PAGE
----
As I study and come into the knowledge of the culture of Abram in his day, I realize that this reality is only going to go away when God sends Christ back "a second time" for the Salvation of our lives, our lives, those remaining on the earth when it happens:::>

Heb 9:27 And just as it is appointed for man to die once, and after that comes judgment,
Heb 9:28 so Christ, having been offered once to bear the sins of many, will appear a second time, not to deal with sin but to save those who are eagerly waiting for him.

Yes Lord! I do eagerly wait!!

I find this verse's phrase, verse 28, "a second time", so similar to this one where we see the phrase "a second time" before now that Abram is now Abraham:::>

Gen 22:15 And the angel of the LORD called to Abraham a second time from heaven
Gen 22:16 and said, "By myself I have sworn, declares the LORD, because you have done this and have not withheld your son, your only son,
Gen 22:17 I will surely bless you, and I will surely multiply your offspring as the stars of heaven and as the sand that is on the seashore. And your offspring shall possess the gate of his enemies,
Gen 22:18 and in your offspring shall all the nations of the earth be blessed, because you have obeyed my voice."

There is a "second" death for those who are not called and elected to serve the God of Abraham, Isaac and Jacob in these days!

Nevertheless:

Rev 22:17 The Spirit and the Bride say, "Come." And let the one who hears say, "Come." And let the one who is thirsty come; let the one who desires take the water of life without price.

Turretinfan said...

Whether or not prayer - communication with unclean spirits is something that should have one objective: to drive them out.

As we learn in the New Testament, however, our grandmother Eve was deceived.

-TurretinFan

Bob said...

I find this an interesting approach to take, and whether what is stated is true or not...
Much of what is said is assuming a false attitude towards the saints, which may all too often be present. This is not however a cause to assume it is a bad thing.
1) The Church states some Saints that are in Heaven. Yes it may have made errors (another topic) but the Church never says that anyone isn't in Heaven. But you say they do not exist? Interesting...
2) It leads to idolatry. If it does for you, don't do it! But this is not the aim, and very often not the result.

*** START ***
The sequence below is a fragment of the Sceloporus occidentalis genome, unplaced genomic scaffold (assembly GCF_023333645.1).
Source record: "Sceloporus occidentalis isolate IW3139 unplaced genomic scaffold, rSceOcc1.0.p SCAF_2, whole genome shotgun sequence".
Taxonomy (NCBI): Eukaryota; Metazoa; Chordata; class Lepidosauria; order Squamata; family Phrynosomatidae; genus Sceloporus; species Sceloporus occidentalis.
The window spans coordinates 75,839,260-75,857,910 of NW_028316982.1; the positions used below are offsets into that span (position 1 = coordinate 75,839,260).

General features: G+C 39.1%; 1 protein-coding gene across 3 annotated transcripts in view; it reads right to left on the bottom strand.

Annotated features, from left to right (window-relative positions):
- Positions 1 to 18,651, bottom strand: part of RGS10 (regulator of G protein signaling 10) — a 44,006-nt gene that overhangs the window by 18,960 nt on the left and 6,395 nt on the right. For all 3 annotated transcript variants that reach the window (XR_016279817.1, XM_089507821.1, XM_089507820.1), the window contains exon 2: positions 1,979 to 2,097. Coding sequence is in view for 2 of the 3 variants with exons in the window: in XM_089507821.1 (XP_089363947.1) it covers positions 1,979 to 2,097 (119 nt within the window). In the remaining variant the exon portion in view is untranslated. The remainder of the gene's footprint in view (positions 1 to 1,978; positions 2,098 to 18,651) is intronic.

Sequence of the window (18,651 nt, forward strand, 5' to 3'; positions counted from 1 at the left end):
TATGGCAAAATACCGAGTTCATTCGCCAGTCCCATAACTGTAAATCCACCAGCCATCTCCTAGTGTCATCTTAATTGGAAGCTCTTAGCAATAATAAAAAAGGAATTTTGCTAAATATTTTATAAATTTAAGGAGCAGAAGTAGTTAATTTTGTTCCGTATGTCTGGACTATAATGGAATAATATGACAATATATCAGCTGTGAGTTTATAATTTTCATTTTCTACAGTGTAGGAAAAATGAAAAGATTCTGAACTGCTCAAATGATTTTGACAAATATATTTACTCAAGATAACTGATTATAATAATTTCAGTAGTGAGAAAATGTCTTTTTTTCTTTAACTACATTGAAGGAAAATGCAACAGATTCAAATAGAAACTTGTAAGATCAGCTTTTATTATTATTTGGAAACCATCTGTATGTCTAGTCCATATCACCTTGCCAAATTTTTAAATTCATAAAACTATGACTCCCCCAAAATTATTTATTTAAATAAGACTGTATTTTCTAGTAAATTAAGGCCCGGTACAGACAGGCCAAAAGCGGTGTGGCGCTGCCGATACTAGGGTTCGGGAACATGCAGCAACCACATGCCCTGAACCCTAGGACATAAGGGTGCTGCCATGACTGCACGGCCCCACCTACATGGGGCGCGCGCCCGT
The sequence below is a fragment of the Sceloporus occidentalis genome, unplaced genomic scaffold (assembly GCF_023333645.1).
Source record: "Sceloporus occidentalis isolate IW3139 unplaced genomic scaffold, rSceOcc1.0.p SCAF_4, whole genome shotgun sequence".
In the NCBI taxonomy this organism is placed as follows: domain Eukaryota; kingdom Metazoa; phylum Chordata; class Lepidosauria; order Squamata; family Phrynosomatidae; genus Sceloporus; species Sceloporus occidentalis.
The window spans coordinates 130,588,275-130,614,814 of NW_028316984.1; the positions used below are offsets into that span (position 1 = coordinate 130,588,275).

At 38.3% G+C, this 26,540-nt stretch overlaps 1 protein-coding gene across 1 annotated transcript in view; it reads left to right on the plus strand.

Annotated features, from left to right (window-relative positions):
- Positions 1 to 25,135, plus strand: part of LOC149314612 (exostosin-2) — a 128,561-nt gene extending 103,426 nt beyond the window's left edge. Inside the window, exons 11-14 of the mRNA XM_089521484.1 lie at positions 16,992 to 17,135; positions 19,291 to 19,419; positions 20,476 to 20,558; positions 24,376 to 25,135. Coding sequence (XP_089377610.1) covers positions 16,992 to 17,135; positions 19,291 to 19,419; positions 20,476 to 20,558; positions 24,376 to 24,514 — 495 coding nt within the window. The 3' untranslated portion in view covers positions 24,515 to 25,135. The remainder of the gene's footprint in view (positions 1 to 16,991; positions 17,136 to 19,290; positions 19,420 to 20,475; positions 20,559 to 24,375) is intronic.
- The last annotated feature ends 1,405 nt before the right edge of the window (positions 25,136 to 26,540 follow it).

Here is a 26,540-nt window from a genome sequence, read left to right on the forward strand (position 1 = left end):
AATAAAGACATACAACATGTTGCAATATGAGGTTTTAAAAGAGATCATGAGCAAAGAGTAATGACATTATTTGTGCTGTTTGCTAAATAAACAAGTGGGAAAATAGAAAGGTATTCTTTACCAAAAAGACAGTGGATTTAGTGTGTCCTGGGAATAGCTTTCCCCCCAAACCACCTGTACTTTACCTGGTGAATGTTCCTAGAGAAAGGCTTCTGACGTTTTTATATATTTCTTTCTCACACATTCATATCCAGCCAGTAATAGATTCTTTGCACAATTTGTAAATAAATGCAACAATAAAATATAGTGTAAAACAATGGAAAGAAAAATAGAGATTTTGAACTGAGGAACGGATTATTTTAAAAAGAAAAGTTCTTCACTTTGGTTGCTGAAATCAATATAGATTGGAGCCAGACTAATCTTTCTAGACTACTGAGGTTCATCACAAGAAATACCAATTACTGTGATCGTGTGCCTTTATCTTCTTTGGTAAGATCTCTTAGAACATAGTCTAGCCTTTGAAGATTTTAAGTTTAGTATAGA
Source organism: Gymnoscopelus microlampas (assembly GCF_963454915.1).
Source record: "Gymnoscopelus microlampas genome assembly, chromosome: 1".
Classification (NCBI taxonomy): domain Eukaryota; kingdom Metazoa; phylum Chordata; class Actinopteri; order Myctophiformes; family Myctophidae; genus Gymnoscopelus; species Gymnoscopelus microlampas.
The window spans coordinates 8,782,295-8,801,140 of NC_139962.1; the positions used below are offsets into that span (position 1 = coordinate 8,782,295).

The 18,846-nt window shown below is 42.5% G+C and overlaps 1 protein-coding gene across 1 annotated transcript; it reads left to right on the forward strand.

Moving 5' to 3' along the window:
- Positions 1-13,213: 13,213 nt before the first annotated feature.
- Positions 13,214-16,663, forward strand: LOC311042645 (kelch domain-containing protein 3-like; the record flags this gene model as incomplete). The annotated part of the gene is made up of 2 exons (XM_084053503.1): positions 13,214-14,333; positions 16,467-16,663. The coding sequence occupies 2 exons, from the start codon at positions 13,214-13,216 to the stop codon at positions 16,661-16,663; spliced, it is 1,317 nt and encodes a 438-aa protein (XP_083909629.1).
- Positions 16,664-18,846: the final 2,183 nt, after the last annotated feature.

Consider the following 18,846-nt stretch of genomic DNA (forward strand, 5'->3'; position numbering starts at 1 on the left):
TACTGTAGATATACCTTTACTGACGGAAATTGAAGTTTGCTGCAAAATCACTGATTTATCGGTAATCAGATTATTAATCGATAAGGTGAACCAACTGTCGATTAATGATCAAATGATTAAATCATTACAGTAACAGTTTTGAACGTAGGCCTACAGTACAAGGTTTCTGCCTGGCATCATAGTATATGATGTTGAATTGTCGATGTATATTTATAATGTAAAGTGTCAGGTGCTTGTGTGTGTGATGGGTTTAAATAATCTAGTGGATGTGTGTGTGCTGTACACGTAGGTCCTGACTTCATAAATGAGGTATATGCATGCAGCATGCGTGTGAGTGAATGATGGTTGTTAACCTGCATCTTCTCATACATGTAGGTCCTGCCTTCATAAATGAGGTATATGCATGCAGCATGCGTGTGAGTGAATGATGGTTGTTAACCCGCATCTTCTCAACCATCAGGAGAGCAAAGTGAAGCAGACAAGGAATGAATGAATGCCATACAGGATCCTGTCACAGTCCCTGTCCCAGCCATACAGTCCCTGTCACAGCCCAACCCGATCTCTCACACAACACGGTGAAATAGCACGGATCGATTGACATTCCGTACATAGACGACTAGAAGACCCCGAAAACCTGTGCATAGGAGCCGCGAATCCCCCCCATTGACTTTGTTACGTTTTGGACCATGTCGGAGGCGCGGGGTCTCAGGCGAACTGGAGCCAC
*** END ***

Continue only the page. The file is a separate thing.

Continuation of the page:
3)Yes I missed 3
4)Merit, merit, merit. No, that's not what they beleive get's people to heaven. Faith and works - which I think everyone can at last agree upon. Dead conversation.
5) Anything you beleive without evidence is superstituous? Prove to me the trinity...

turretinfan said...

"1) The Church states some Saints that are in Heaven. Yes it may have made errors (another topic) but the Church never says that anyone isn't in Heaven. But you say they do not exist? Interesting... "

a) Yes, the category of "saints" as distinct from ordinary believers is a make-believe category.
b) Also, though Hodge does not get into this, some of the so-called saints are themselves fictional characters. "St. Veronica" of the stations of the cross fame, for example, is no more real than Harry Potter.

"2) It leads to idolatry. If it does for you, don't do it! But this is not the aim, and very often not the result. "

a) It very often is the result, particularly with respect to Mary the blessed, that she's given divine qualities.
b) If something often leads to idolatry, that's a good reason for a *church* not to promote it, even if an individual could avoid the idolatry.
c) But Rome actually officially declares Mary to be sinless and encourages veneration of Mary.

"4)Merit, merit, merit. No, that's not what they beleive get's people to heaven. Faith and works - which I think everyone can at last agree upon. Dead conversation. "

a) Hodge is not talk about the problem in Roman theology of merit getting people into heaven.
b) Hodge is talking about the problem in Roman theology of people pleading the merits of the saints in intercession (I understand that most RCs today don't understand this basis for the practice.).
c) And, of course, actually "works" is merit.

"5) Anything you beleive without evidence is superstituous? Prove to me the trinity..."

Like all the orthodox fathers, I believe that the Scriptures teach the trinity. Do you deny this?